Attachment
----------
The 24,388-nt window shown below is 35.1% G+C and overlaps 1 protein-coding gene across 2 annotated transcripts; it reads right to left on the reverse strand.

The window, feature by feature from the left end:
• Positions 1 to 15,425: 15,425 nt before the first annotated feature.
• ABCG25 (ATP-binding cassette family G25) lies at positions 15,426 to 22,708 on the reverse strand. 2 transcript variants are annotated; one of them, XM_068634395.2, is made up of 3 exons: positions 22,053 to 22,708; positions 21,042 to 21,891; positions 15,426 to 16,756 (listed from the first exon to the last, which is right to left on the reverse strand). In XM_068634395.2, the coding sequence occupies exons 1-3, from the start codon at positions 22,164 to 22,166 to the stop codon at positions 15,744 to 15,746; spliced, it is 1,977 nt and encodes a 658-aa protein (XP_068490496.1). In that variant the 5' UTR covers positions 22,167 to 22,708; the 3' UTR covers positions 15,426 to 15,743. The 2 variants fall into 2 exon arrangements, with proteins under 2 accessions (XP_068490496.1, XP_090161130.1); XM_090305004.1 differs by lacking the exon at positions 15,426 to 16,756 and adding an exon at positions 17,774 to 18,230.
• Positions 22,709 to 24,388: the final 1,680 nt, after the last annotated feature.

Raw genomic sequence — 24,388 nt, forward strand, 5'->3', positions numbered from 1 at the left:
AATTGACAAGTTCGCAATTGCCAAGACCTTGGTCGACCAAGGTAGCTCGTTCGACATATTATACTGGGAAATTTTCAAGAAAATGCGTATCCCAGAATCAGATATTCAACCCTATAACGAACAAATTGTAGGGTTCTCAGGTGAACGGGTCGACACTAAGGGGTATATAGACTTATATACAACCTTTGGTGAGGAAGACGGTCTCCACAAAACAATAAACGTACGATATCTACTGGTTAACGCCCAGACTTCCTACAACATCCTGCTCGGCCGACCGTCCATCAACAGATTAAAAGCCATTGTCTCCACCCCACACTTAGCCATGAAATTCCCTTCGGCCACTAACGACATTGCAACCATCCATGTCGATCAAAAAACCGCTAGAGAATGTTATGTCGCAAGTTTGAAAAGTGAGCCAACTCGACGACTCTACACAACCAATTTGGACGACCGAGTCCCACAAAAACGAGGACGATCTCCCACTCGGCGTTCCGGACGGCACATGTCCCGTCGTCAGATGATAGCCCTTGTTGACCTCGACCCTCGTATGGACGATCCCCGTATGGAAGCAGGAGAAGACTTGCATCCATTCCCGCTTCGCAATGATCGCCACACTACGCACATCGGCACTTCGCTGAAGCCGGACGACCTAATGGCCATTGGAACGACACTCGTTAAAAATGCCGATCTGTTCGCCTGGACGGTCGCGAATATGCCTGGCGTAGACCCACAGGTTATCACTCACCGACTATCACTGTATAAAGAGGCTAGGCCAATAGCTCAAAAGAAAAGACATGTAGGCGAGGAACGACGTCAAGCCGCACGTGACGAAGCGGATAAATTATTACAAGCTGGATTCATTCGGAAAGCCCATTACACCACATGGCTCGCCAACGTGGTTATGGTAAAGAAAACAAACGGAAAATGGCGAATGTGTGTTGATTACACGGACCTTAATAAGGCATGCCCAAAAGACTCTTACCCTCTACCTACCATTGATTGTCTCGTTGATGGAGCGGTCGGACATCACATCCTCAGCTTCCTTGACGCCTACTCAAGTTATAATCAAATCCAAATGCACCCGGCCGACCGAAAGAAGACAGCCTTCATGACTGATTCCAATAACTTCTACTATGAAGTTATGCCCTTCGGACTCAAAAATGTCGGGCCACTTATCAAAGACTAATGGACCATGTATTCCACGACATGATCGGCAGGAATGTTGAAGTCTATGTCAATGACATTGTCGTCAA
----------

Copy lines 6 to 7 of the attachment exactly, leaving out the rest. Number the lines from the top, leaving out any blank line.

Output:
Raw genomic sequence — 24,388 nt, forward strand, 5'->3', positions numbered from 1 at the left:
AATTGACAAGTTCGCAATTGCCAAGACCTTGGTCGACCAAGGTAGCTCGTTCGACATATTATACTGGGAAATTTTCAAGAAAATGCGTATCCCAGAATCAGATATTCAACCCTATAACGAACAAATTGTAGGGTTCTCAGGTGAACGGGTCGACACTAAGGGGTATATAGACTTATATACAACCTTTGGTGAGGAAGACGGTCTCCACAAAACAATAAACGTACGATATCTACTGGTTAACGCCCAGACTTCCTACAACATCCTGCTCGGCCGACCGTCCATCAACAGATTAAAAGCCATTGTCTCCACCCCACACTTAGCCATGAAATTCCCTTCGGCCACTAACGACATTGCAACCATCCATGTCGATCAAAAAACCGCTAGAGAATGTTATGTCGCAAGTTTGAAAAGTGAGCCAACTCGACGACTCTACACAACCAATTTGGACGACCGAGTCCCACAAAAACGAGGACGATCTCCCACTCGGCGTTCCGGACGGCACATGTCCCGTCGTCAGATGATAGCCCTTGTTGACCTCGACCCTCGTATGGACGATCCCCGTATGGAAGCAGGAGAAGACTTGCATCCATTCCCGCTTCGCAATGATCGCCACACTACGCACATCGGCACTTCGCTGAAGCCGGACGACCTAATGGCCATTGGAACGACACTCGTTAAAAATGCCGATCTGTTCGCCTGGACGGTCGCGAATATGCCTGGCGTAGACCCACAGGTTATCACTCACCGACTATCACTGTATAAAGAGGCTAGGCCAATAGCTCAAAAGAAAAGACATGTAGGCGAGGAACGACGTCAAGCCGCACGTGACGAAGCGGATAAATTATTACAAGCTGGATTCATTCGGAAAGCCCATTACACCACATGGCTCGCCAACGTGGTTATGGTAAAGAAAACAAACGGAAAATGGCGAATGTGTGTTGATTACACGGACCTTAATAAGGCATGCCCAAAAGACTCTTACCCTCTACCTACCATTGATTGTCTCGTTGATGGAGCGGTCGGACATCACATCCTCAGCTTCCTTGACGCCTACTCAAGTTATAATCAAATCCAAATGCACCCGGCCGACCGAAAGAAGACAGCCTTCATGACTGATTCCAATAACTTCTACTATGAAGTTATGCCCTTCGGACTCAAAAATGTCGGGCCACTTATCAAAGACTAATGGACCATGTATTCCACGACATGATCGGCAGGAATGTTGAAGTCTATGTCAATGACATTGTCGTCAA